Performing a breast self-exam (BSE) is a simple process. It requires only a few minutes of your time to do a complete exam. Getting in the habit of examining your breasts once a month can help you become familiar with the way your breasts normally feel and look, which in turn can help you recognize anything unusual in the future.
When should you do BSE?
While it is recommended to get your first mammogram at the age of 40, women should begin performing monthly BSEs around the age of 20 and continue throughout their lives. The best time to perform the monthly self-exam is when the breasts are least likely to be tender or swollen, typically a few days after your period ends. If you no longer menstruate, it is a good idea to pick a certain day—for example, the first of every month—to remember to do your breast self-exam.
Why do a BSE?
While mammograms can help detect breast cancer before you feel a lump, performing breast self-exams can help you become familiar with how your breasts feel and look, so you can be more knowledgeable about your breast health and alert your physician with any concerns or changes. Breast self-exams may aid in early detection of breast cancer and are especially important for women with a family history of breast cancer or for those who possess several risk factors. BSE, along with regular mammograms and annual physical examinations by your healthcare provider make it possible to detect breast cancer early. The earlier that breast cancer is detected the better the outcome.
How is it done?
Physicians suggest several tips and procedures to guide a successful self-breast exam. Ask your physician to review your technique during your annual health exam. Tell your physician right away if you find any of the following changes; development of a lump, thickening, discharge other than breast milk, swelling of the breast, skin irritation or dimpling, and nipple abnormalities such as pain, redness, turning inward, etc.
Fort Memorial Hospital is a Pink Ribbon facility, recognized as providing excellence in breast health paired with exceptional commitment and support to the women of our community. Visit Fort HealthCare’s Center for Women’s Health website for more information regarding breast health.
Tags: breast cancer, breast self-exam, mammogram
Sprained ankles are the bane of many athletes and weekend warriors. If you think you’ve sprained an ankle, you should see a clinician for proper healing and to avoid future injury.
When you sprain an ankle, one or more ligaments of your ankle become overly stretched or even torn. Although it is possible to sprain the ligaments on the inside or outside of your ankle, the ligaments on the outside are most commonly sprained. They most often occur when your toes are on the ground, the heel is up and you are walking or running on an uneven surface. The ankle can turn inward, damaging the ligaments causing the sprain.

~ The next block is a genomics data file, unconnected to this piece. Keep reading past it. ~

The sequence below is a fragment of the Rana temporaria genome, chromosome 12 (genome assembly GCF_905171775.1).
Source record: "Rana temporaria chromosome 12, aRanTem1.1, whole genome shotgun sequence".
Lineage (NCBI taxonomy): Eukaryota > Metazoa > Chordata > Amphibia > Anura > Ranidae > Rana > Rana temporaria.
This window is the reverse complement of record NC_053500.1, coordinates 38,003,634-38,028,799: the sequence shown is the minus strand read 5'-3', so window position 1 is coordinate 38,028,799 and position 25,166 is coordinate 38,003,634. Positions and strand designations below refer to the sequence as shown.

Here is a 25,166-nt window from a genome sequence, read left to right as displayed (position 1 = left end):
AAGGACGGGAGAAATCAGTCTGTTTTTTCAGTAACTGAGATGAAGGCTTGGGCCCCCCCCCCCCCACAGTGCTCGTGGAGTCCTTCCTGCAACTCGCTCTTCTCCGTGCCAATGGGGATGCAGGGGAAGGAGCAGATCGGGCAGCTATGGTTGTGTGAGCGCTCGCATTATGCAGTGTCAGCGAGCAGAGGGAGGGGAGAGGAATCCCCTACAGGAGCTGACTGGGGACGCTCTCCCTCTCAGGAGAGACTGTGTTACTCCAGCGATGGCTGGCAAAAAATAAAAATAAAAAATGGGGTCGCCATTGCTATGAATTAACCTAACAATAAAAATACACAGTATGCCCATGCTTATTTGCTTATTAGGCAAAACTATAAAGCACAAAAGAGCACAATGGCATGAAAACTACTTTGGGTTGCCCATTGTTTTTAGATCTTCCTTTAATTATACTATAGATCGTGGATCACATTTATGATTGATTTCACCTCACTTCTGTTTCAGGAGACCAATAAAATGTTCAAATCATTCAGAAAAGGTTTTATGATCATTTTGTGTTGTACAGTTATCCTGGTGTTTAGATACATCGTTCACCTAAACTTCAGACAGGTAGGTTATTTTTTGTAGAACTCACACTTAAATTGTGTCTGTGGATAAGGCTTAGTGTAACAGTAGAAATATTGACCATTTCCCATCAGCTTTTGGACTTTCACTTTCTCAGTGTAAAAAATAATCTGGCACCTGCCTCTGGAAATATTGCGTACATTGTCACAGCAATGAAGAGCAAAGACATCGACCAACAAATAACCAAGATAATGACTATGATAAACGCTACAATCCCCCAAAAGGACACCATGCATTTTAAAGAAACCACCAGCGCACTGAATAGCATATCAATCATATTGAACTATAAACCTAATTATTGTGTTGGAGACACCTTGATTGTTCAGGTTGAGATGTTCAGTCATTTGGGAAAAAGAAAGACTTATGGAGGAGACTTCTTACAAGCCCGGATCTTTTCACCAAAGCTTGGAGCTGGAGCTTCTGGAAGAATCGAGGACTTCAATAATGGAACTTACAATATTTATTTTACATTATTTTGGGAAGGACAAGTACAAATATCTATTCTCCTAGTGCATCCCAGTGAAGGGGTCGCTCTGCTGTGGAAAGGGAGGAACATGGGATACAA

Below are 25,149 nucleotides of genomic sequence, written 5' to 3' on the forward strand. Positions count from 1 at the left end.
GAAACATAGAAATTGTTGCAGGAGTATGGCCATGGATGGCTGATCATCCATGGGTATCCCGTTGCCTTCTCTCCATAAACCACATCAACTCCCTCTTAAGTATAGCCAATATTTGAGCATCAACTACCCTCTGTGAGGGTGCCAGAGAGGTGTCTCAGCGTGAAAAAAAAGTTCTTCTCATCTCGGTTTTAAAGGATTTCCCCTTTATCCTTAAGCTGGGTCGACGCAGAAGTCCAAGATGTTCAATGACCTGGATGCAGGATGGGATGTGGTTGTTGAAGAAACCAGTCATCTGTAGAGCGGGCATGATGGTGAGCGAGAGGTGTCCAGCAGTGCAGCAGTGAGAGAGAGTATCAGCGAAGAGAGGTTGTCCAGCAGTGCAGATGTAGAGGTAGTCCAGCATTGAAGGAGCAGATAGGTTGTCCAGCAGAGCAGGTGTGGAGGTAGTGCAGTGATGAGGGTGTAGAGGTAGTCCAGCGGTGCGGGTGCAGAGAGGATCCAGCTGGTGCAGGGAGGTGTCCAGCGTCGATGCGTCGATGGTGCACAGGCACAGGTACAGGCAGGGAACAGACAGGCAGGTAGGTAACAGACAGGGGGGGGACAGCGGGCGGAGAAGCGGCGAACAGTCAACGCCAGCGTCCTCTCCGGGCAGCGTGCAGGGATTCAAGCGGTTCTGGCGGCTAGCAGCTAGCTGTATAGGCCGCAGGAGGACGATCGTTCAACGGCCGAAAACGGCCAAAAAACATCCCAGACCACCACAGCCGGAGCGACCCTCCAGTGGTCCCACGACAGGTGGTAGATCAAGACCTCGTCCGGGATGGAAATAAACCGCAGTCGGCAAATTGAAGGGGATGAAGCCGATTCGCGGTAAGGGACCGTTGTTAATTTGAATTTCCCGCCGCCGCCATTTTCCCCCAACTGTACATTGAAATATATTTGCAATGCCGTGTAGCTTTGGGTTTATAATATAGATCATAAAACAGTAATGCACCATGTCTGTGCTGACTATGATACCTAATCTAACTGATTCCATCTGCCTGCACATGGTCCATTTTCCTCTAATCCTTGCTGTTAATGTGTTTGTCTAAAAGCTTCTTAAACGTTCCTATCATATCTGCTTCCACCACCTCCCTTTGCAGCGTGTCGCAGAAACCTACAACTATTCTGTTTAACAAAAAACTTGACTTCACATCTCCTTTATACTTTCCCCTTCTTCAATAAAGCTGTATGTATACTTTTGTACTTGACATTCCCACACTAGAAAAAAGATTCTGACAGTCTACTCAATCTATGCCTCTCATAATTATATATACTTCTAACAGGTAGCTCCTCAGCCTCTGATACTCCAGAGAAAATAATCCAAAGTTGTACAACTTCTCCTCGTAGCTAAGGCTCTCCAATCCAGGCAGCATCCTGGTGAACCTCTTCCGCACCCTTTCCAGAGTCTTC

Ligaments in your ankle provide stability and motion, so when they are hurt, you are at an increased risk for more damaging injuries.
The severity of an ankle sprain is determined by a grading scale. Each grade has appropriate treatment.
Grade 1: Stretching of the ligaments. Treat by using RICE (Rest, Ice, Compression, Elevation)
Grade 2: Stretching and some rupture of the ligaments. Treat by using RICE and by allowing additional time to heal. A sprain of this severity may need to be splinted.
Grade 3: Greater rupture of the ligaments. You may need to wear a brace for 2-3 weeks while the injury heals. Repeated ankle sprains may require surgery to repair the ligaments.
After treatment, most people need to follow through with rehabilitation, with exercises to strengthen the muscles around the ankle and learn to use the ankle more efficiently. With any type of sprain the ankle needs sufficient time to recover. It is important to remember that even if the pain has gone away you still need to follow the correct recovery procedure in order to for your sprain to heal properly.
For sports- or work-related injuries, a physical or occupational therapist, or licensed athletic trainer, can be integral in returning to pre-injury capacity. Our Therapy & Sport Center provides treatment and rehab for injuries from the simplest sprain, to a full joint replacement. If you’re hurt – don’t hesitate to call. Waiting often only leads to further damage.
Tags: ankle sprain, athletic trainer, joint replacement, ligaments, occupational therapy, physical therapy, rehab, RICE, sports medicine, stretched, torn, treatment